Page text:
The most important takeaway here is that design systems let your web team scale. Through the use of design systems, your digital team can generate gorgeous, consistent and branded pages as new needs arise.

But don’t take our word for it! Tauffyt Aguilar, the Executive Director of Digital Solutions for Miller School of Medicine and UHealth, describes the impact of their new design system:

“One of the major improvements is Marketing’s ability to maintain and grow their site moving forward. Previously each page was designed and developed individually. The ability to create or edit pages using various elements and components of the Design System is a significant improvement in the turnaround time and efficiency for the Marketing department.”

My favorite example of a new page constructed with the UHealth design system is this gorgeous interface for the Sports Medicine Institute.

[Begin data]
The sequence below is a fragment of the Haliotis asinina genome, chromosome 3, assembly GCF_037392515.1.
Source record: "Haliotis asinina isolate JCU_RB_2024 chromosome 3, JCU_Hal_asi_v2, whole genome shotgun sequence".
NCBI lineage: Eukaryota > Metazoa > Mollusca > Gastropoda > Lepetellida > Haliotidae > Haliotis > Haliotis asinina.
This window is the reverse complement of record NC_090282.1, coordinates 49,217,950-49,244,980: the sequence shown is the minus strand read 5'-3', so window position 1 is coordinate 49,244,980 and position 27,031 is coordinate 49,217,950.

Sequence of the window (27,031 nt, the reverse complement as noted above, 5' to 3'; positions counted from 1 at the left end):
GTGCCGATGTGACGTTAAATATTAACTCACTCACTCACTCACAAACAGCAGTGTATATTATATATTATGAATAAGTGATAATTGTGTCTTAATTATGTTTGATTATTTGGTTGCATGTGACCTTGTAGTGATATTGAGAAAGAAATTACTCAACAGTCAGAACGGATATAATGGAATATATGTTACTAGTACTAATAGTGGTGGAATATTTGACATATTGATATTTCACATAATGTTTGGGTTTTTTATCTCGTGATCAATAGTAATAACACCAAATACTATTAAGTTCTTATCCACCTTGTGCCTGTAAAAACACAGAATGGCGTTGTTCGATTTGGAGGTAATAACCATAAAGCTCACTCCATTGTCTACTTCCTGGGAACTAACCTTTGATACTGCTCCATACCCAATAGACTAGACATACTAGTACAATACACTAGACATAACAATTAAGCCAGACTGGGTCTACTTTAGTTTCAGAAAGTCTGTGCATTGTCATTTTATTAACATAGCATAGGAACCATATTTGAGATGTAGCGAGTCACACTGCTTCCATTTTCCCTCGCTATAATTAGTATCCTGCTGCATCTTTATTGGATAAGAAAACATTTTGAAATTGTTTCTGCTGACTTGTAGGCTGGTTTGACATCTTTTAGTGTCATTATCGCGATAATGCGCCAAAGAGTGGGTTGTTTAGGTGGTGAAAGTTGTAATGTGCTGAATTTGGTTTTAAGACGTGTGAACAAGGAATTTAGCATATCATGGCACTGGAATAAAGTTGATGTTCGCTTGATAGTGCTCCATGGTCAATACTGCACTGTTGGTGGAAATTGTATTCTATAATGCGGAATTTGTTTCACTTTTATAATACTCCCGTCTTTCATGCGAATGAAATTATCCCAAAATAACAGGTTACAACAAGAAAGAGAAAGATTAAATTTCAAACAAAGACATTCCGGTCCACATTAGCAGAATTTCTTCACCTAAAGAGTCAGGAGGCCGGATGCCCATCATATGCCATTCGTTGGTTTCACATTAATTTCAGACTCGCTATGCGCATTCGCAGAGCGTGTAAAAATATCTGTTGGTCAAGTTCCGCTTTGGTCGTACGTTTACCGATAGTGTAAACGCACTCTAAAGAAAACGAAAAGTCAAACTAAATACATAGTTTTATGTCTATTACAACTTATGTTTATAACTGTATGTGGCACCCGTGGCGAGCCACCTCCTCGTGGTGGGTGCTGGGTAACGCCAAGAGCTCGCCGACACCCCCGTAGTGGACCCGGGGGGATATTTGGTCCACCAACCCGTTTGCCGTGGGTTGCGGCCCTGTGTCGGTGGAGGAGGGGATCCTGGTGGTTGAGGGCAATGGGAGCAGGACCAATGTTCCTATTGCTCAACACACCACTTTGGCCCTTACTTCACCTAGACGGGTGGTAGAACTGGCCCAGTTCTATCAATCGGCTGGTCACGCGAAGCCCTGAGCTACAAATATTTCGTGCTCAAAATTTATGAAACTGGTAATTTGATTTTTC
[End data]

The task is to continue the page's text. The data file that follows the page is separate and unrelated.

The Sports Medicine audience has unique needs and interests: they are professional and amateur athletes who need to get back in the game. The UHealth team used basic components plus an attention-grabbing image to create this interface for finding experts by issue.

And ultimately, that’s Palantir’s goal: your digital team should have the tools to create gorgeous, effective websites.

Content Strategy Design Industries Healthcare
Categories: Drupal Drupal 6 security update for Advanced Forum module

Planet Drupal - 26 June 2019 - 9:42am

As you may know, Drupal 6 has reached End-of-Life (EOL) which means the Drupal Security Team is no longer doing Security Advisories or working on security patches for Drupal 6 core or contrib modules - but the Drupal 6 LTS vendors are and we're one of them!

Today, there is a Critical security release for the Advanced Forum 6.x-2.x module to fix an Cross Site Scripting (XSS) vulnerability.

Advanced Forum builds on and enhances Drupal's core forum module.

The module doesn't sufficiently sanitise user input in specific circumstances relating to the module's default functionality. It is not possible to disable the vulnerable functionality.